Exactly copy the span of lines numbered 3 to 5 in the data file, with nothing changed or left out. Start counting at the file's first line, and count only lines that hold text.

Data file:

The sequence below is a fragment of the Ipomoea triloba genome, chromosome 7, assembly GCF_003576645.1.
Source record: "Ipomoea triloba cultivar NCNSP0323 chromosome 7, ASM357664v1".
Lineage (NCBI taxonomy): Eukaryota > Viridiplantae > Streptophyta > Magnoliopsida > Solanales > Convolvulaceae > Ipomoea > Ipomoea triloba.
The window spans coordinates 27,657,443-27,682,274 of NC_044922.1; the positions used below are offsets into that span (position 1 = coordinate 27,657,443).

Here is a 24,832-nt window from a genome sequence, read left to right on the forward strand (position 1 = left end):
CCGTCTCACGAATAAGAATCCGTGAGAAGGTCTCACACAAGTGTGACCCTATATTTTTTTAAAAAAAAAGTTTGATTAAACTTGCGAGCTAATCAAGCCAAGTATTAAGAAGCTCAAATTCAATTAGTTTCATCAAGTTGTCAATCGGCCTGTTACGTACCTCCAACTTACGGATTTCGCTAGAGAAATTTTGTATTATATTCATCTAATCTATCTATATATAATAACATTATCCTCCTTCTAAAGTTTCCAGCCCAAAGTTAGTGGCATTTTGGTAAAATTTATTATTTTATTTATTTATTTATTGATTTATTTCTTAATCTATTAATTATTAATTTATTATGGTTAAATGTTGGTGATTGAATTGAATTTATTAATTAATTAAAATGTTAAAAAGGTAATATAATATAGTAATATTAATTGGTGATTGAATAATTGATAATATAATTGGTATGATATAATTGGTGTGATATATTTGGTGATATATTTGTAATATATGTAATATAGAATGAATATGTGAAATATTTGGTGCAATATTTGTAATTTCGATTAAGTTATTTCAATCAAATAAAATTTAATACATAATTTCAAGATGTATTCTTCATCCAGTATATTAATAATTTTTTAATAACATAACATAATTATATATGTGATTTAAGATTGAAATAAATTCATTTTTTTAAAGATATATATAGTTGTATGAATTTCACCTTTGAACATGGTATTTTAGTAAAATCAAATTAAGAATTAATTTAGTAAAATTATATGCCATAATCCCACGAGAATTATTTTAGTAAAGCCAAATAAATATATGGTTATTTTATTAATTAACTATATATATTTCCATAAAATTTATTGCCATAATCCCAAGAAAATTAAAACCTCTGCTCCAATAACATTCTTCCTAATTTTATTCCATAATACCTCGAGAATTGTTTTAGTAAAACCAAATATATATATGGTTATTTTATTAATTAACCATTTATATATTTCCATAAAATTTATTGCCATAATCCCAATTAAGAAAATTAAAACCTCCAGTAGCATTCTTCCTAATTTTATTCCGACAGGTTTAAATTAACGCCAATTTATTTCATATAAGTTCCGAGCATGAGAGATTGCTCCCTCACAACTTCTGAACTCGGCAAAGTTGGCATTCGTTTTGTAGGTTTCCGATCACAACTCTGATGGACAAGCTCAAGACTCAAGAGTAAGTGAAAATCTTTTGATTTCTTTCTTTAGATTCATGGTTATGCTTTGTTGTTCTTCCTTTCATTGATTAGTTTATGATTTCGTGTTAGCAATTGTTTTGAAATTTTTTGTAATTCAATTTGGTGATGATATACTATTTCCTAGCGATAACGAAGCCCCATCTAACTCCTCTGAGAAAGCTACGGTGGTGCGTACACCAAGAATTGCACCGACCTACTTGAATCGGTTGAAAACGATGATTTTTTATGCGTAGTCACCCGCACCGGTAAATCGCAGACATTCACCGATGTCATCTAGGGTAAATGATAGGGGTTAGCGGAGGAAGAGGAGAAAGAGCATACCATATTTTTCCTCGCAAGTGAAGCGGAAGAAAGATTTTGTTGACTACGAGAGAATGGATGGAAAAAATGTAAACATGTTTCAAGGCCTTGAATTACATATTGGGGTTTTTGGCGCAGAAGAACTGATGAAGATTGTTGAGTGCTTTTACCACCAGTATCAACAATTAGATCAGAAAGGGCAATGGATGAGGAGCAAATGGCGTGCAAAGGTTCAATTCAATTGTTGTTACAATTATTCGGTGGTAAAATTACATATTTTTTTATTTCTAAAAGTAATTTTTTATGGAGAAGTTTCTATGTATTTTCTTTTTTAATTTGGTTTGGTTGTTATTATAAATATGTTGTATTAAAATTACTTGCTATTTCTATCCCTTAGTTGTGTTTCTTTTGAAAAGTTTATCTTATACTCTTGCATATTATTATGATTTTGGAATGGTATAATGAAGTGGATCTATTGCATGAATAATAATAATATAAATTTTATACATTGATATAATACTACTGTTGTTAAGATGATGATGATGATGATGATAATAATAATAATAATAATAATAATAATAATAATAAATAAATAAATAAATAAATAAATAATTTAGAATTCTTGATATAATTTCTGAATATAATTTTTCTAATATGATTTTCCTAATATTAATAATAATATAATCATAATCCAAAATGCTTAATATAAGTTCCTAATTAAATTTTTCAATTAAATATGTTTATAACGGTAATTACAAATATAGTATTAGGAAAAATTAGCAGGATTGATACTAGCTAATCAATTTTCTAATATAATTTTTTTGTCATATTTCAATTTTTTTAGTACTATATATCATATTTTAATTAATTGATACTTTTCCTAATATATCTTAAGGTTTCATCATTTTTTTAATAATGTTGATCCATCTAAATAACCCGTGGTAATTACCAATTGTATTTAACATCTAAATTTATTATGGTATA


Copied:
Lineage (NCBI taxonomy): Eukaryota > Viridiplantae > Streptophyta > Magnoliopsida > Solanales > Convolvulaceae > Ipomoea > Ipomoea triloba.
The window spans coordinates 27,657,443-27,682,274 of NC_044922.1; the positions used below are offsets into that span (position 1 = coordinate 27,657,443).

Here is a 24,832-nt window from a genome sequence, read left to right on the forward strand (position 1 = left end):